Similar machines are being considered for lung and heart transplants, the AP reported.
Nearly 115,000 people are on the waiting list for an organ transplant in the U.S., but last year there were just 34,770 transplants performed nationwide. Each year, thousands of people die waiting for a new organ.
Along with too few organ donations, storage times for donated organs are only about four to six hours for a heart or lung, and about 12 hours for a liver, the AP reported.
Early and Quick Turnaround Deployments Increase U.S. Soldiers' Suicide Risk: Study
U.S. soldiers have a higher risk of suicide if they're sent to a war zone soon after joining the military or if they have repeat deployments six months or less apart, researchers say.
They looked at 593 men and women in the U.S. Army who had been deployed twice and who attempted suicide between 2004 and 2009, NBC News reported.
"Those who served 12 or fewer months before their first deployment were approximately twice as likely to attempt suicide during or after their second deployment compared with those who had more time to train and acclimate to the military before initial deployment," Dr. Robert Ursano, of the Uniformed Services University of the Health Sciences, and colleagues wrote.
Soldiers who were re-deployed within six months or less were 60 percent more likely to attempt suicide, according to the study in the journal JAMA Psychiatry.
Short periods between deployments are common in the U.S. military as it sends troops to Afghanistan, Iraq and Syria, and there are rising rates of suicide among veterans. In 2014, an average of 20 veterans died by suicide each day, the Veterans Affairs Department says, NBC News reported.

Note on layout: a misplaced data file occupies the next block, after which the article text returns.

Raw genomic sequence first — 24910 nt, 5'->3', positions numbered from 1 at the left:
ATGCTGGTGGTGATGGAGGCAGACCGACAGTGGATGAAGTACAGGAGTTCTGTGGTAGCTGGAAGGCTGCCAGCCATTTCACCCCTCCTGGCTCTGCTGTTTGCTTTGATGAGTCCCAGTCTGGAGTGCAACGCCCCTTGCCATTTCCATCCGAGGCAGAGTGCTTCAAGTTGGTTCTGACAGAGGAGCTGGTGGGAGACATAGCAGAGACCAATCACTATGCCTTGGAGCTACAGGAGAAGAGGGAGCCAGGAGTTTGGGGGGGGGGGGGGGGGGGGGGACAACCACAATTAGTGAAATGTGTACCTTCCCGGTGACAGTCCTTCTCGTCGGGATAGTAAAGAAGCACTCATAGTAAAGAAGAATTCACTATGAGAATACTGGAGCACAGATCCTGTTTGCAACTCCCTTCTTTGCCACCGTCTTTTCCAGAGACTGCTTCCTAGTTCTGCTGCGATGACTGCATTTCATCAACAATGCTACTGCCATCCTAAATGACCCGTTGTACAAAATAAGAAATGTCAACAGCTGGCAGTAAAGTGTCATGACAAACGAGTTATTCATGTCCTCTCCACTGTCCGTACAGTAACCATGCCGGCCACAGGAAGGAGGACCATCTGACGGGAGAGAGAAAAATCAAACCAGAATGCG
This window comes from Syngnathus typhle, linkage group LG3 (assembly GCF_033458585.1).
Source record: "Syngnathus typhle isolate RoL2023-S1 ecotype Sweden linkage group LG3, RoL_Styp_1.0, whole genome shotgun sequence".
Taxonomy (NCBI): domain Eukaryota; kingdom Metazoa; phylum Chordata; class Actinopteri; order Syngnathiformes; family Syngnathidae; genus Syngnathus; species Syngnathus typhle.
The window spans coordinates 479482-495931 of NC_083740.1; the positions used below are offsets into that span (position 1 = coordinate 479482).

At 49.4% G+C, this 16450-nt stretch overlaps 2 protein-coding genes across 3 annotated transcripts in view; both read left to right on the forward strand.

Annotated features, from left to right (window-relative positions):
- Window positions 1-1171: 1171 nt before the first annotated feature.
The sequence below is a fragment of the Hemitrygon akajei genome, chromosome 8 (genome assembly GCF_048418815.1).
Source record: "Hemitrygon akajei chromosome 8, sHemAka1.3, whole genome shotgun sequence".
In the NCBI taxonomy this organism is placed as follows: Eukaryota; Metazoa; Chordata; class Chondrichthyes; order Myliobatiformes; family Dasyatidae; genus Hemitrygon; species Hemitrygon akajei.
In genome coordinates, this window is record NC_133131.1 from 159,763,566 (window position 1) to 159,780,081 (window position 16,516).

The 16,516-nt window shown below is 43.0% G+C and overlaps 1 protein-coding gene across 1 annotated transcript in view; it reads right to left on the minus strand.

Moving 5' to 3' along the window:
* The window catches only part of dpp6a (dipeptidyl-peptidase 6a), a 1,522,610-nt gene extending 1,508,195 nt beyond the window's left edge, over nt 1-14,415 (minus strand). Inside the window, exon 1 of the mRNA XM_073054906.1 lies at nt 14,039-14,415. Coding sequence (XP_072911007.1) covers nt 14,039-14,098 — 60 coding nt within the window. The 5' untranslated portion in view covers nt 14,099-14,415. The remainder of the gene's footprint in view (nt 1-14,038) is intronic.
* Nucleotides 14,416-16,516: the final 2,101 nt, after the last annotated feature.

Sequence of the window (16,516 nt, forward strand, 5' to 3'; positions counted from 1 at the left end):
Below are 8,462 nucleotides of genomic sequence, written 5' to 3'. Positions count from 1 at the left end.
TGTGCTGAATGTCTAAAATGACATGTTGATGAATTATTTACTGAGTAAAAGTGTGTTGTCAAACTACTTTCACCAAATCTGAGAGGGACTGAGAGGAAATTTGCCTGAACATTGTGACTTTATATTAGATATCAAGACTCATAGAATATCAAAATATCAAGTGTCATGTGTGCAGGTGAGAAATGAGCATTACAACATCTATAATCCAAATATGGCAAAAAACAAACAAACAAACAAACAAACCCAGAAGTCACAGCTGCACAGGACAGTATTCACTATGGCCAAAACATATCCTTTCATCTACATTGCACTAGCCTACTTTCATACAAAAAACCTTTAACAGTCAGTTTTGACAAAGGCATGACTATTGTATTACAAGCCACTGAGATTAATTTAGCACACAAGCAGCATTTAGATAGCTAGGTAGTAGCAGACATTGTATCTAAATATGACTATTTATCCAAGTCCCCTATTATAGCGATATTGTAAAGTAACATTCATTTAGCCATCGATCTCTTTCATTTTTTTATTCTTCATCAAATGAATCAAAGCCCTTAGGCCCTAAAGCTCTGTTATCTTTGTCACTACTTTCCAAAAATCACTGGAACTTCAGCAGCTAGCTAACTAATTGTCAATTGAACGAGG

"Rates of suicidal behaviors, including suicide deaths, attempts, and ideation, among U.S. Army soldiers increased considerably during the wars in Iraq and Afghanistan," Ursano and colleagues wrote.
The study findings make sense psychologically, Time Barclay, a clinical psychologist at the nonprofit Collateral Damage Project, which provides free mental health treatment to veterans.
Combat "literally changes the brain at a functional and cellular level," he told NBC News. "It causes an overreaction of the sympathetic nervous system that doesn't shut off."
Being deployed too soon after joining the military increases that stress, according to Patricia Spencer, who trains social workers about military culture.
These new soldiers "haven't had a chance yet to really bond with their unit, their squad," Spencer told NBC News.
"In suicide prevention we know that connections and having a sense of connection can be a protective factor. Somebody brand new into the military, they are not going to have quite that sense of connection with their unit and squad," she explained.